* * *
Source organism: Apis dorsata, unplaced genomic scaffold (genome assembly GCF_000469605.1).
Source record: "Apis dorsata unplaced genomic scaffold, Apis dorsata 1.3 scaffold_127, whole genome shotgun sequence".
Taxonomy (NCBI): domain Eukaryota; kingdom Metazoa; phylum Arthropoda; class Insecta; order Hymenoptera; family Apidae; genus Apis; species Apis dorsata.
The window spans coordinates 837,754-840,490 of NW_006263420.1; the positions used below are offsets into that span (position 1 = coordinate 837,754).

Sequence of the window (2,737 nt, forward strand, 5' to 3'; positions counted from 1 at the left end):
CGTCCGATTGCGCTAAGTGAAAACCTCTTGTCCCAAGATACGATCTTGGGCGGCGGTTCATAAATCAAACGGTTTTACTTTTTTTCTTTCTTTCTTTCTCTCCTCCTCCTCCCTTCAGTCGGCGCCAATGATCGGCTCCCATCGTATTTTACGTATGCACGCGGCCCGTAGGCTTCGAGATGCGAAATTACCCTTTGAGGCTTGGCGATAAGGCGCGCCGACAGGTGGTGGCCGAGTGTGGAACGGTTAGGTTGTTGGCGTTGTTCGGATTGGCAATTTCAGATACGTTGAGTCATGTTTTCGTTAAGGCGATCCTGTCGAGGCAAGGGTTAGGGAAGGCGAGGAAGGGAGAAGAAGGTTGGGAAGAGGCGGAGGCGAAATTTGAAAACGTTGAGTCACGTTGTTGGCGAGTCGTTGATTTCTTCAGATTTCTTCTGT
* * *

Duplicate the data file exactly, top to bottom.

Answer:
Source organism: Apis dorsata, unplaced genomic scaffold (genome assembly GCF_000469605.1).
Source record: "Apis dorsata unplaced genomic scaffold, Apis dorsata 1.3 scaffold_127, whole genome shotgun sequence".
Taxonomy (NCBI): domain Eukaryota; kingdom Metazoa; phylum Arthropoda; class Insecta; order Hymenoptera; family Apidae; genus Apis; species Apis dorsata.
The window spans coordinates 837,754-840,490 of NW_006263420.1; the positions used below are offsets into that span (position 1 = coordinate 837,754).

Sequence of the window (2,737 nt, forward strand, 5' to 3'; positions counted from 1 at the left end):
CGTCCGATTGCGCTAAGTGAAAACCTCTTGTCCCAAGATACGATCTTGGGCGGCGGTTCATAAATCAAACGGTTTTACTTTTTTTCTTTCTTTCTTTCTCTCCTCCTCCTCCCTTCAGTCGGCGCCAATGATCGGCTCCCATCGTATTTTACGTATGCACGCGGCCCGTAGGCTTCGAGATGCGAAATTACCCTTTGAGGCTTGGCGATAAGGCGCGCCGACAGGTGGTGGCCGAGTGTGGAACGGTTAGGTTGTTGGCGTTGTTCGGATTGGCAATTTCAGATACGTTGAGTCATGTTTTCGTTAAGGCGATCCTGTCGAGGCAAGGGTTAGGGAAGGCGAGGAAGGGAGAAGAAGGTTGGGAAGAGGCGGAGGCGAAATTTGAAAACGTTGAGTCACGTTGTTGGCGAGTCGTTGATTTCTTCAGATTTCTTCTGT